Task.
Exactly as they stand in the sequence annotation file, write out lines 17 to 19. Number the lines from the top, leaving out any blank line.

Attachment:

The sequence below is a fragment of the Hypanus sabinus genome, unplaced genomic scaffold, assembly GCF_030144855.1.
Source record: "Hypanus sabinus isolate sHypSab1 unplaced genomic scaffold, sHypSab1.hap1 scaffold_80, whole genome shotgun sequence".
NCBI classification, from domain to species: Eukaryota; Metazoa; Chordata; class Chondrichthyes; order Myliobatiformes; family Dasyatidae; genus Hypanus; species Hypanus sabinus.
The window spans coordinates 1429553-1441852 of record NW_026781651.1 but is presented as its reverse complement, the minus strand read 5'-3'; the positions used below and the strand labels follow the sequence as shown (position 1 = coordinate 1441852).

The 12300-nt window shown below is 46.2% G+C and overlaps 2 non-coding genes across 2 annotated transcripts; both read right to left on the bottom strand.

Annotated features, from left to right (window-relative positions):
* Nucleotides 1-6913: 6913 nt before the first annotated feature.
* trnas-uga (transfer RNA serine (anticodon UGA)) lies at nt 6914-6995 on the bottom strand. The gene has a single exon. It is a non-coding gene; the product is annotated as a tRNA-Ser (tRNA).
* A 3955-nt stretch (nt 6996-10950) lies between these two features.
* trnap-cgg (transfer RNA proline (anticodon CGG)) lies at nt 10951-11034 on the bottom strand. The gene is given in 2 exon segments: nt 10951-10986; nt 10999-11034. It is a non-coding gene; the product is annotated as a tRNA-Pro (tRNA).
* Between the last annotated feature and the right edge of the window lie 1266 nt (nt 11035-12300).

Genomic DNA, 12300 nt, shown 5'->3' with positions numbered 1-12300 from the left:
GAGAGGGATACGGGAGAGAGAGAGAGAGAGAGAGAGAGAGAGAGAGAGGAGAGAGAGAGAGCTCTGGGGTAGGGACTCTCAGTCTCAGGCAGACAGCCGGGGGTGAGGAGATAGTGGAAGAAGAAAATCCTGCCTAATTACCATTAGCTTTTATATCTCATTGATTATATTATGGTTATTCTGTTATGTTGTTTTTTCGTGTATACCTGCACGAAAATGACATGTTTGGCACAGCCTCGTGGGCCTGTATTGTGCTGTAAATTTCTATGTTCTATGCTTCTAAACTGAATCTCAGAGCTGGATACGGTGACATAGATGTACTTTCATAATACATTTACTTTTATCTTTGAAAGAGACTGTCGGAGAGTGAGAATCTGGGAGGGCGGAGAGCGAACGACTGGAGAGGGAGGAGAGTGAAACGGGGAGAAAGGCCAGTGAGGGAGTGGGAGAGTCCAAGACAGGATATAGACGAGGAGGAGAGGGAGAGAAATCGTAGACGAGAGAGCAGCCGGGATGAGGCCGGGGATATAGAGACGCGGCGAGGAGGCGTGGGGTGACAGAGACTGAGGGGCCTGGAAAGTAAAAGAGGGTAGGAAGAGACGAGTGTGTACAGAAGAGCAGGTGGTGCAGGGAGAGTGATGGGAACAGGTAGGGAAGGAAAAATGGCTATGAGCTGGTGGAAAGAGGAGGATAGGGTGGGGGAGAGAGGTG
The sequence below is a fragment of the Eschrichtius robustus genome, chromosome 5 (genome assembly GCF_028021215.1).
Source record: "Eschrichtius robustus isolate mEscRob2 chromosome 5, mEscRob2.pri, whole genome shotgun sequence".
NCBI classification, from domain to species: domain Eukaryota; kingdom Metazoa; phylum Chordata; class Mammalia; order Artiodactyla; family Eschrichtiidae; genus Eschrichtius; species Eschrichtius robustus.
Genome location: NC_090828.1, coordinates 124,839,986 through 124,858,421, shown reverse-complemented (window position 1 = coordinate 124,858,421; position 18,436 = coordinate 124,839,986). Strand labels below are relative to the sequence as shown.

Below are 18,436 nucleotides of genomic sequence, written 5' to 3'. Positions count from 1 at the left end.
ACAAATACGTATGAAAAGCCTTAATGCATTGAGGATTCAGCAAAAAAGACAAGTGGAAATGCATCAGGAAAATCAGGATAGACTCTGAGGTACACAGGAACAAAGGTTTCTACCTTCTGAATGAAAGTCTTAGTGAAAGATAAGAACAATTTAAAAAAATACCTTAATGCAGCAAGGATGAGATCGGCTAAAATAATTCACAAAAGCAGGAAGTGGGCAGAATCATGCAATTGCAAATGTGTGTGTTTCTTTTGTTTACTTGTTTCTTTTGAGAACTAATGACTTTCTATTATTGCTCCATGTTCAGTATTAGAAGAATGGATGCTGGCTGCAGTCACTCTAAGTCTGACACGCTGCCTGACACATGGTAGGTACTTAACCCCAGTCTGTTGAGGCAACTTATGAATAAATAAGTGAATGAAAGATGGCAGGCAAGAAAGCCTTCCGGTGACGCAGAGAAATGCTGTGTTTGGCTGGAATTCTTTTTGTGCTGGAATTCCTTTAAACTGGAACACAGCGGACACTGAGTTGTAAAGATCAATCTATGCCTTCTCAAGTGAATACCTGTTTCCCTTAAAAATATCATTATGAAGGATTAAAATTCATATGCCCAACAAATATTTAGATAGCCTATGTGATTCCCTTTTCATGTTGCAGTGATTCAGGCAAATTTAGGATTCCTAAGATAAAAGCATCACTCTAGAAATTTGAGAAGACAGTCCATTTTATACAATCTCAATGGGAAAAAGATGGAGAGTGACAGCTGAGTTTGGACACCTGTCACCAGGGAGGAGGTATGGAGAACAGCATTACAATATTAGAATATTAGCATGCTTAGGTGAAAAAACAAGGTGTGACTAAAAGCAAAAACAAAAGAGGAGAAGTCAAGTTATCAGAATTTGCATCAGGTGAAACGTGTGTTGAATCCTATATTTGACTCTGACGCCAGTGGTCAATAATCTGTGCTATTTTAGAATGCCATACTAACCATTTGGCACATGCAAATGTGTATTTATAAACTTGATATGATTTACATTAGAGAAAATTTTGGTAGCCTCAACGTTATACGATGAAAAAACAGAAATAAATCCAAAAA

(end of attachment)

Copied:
Genome location: NC_090828.1, coordinates 124,839,986 through 124,858,421, shown reverse-complemented (window position 1 = coordinate 124,858,421; position 18,436 = coordinate 124,839,986). Strand labels below are relative to the sequence as shown.

Below are 18,436 nucleotides of genomic sequence, written 5' to 3'. Positions count from 1 at the left end.
ACAAATACGTATGAAAAGCCTTAATGCATTGAGGATTCAGCAAAAAAGACAAGTGGAAATGCATCAGGAAAATCAGGATAGACTCTGAGGTACACAGGAACAAAGGTTTCTACCTTCTGAATGAAAGTCTTAGTGAAAGATAAGAACAATTTAAAAAAATACCTTAATGCAGCAAGGATGAGATCGGCTAAAATAATTCACAAAAGCAGGAAGTGGGCAGAATCATGCAATTGCAAATGTGTGTGTTTCTTTTGTTTACTTGTTTCTTTTGAGAACTAATGACTTTCTATTATTGCTCCATGTTCAGTATTAGAAGAATGGATGCTGGCTGCAGTCACTCTAAGTCTGACACGCTGCCTGACACATGGTAGGTACTTAACCCCAGTCTGTTGAGGCAACTTATGAATAAATAAGTGAATGAAAGATGGCAGGCAAGAAAGCCTTCCGGTGACGCAGAGAAATGCTGTGTTTGGCTGGAATTCTTTTTGTGCTGGAATTCCTTTAAACTGGAACACAGCGGACACTGAGTTGTAAAGATCAATCTATGCCTTCTCAAGTGAATACCTGTTTCCCTTAAAAATATCATTATGAAGGATTAAAATTCATATGCCCAACAAATATTTAGATAGCCTATGTGATTCCCTTTTCATGTTGCAGTGATTCAGGCAAATTTAGGATTCCTAAGATAAAAGCATCACTCTAGAAATTTGAGAAGACAGTCCATTTTATACAATCTCAATGGGAAAAAGATGGAGAGTGACAGCTGAGTTTGGACACCTGTCACCAGGGAGGAGGTATGGAGAACAGCATTACAATATTAGAATATTAGCATGCTTAGGTGAAAAAACAAGGTGTGACTAAAAGCAAAAACAAAAGAGGAGAAGTCAAGTTATCAGAATTTGCATCAGGTGAAACGTGTGTTGAATCCTATATTTGACTCTGACGCCAGTGGTCAATAATCTGTGCTATTTTAGAATGCCATACTAACCATTTGGCACATGCAAATGTGTATTTATAAACTTGATATGATTTACATTAGAGAAAATTTTGGTAGCCTCAACGTTATACGATGAAAAAACAGAAATAAATCCAAAAA